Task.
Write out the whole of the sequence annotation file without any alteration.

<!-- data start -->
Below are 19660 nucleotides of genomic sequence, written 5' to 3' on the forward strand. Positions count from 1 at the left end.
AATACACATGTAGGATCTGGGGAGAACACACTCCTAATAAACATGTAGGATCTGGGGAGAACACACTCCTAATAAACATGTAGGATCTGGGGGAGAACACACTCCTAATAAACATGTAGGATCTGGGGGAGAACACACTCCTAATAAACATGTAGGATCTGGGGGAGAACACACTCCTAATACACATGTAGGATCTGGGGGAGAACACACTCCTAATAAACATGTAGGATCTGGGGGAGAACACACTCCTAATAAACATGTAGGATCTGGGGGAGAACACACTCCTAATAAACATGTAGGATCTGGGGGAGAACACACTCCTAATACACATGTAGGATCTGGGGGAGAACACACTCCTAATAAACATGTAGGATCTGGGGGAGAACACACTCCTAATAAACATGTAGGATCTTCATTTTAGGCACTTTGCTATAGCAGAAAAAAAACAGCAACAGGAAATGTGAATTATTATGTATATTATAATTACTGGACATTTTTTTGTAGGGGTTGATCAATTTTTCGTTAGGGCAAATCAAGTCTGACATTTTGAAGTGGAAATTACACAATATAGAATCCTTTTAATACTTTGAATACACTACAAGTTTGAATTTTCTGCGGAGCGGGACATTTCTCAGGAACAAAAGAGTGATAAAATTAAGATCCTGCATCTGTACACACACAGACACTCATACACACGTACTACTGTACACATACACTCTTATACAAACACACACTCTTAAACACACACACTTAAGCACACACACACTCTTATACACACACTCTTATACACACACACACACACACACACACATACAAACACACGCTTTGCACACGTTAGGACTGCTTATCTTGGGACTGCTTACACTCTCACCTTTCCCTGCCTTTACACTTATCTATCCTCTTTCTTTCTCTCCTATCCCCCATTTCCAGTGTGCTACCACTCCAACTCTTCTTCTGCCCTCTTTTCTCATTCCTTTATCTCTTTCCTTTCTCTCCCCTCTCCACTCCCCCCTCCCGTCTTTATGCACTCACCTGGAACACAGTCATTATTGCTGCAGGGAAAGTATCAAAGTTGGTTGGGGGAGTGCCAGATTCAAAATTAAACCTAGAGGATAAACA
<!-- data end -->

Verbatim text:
Below are 19660 nucleotides of genomic sequence, written 5' to 3' on the forward strand. Positions count from 1 at the left end.
AATACACATGTAGGATCTGGGGAGAACACACTCCTAATAAACATGTAGGATCTGGGGAGAACACACTCCTAATAAACATGTAGGATCTGGGGGAGAACACACTCCTAATAAACATGTAGGATCTGGGGGAGAACACACTCCTAATAAACATGTAGGATCTGGGGGAGAACACACTCCTAATACACATGTAGGATCTGGGGGAGAACACACTCCTAATAAACATGTAGGATCTGGGGGAGAACACACTCCTAATAAACATGTAGGATCTGGGGGAGAACACACTCCTAATAAACATGTAGGATCTGGGGGAGAACACACTCCTAATACACATGTAGGATCTGGGGGAGAACACACTCCTAATAAACATGTAGGATCTGGGGGAGAACACACTCCTAATAAACATGTAGGATCTTCATTTTAGGCACTTTGCTATAGCAGAAAAAAAACAGCAACAGGAAATGTGAATTATTATGTATATTATAATTACTGGACATTTTTTTGTAGGGGTTGATCAATTTTTCGTTAGGGCAAATCAAGTCTGACATTTTGAAGTGGAAATTACACAATATAGAATCCTTTTAATACTTTGAATACACTACAAGTTTGAATTTTCTGCGGAGCGGGACATTTCTCAGGAACAAAAGAGTGATAAAATTAAGATCCTGCATCTGTACACACACAGACACTCATACACACGTACTACTGTACACATACACTCTTATACAAACACACACTCTTAAACACACACACTTAAGCACACACACACTCTTATACACACACTCTTATACACACACACACACACACACACACATACAAACACACGCTTTGCACACGTTAGGACTGCTTATCTTGGGACTGCTTACACTCTCACCTTTCCCTGCCTTTACACTTATCTATCCTCTTTCTTTCTCTCCTATCCCCCATTTCCAGTGTGCTACCACTCCAACTCTTCTTCTGCCCTCTTTTCTCATTCCTTTATCTCTTTCCTTTCTCTCCCCTCTCCACTCCCCCCTCCCGTCTTTATGCACTCACCTGGAACACAGTCATTATTGCTGCAGGGAAAGTATCAAAGTTGGTTGGGGGAGTGCCAGATTCAAAATTAAACCTAGAGGATAAACA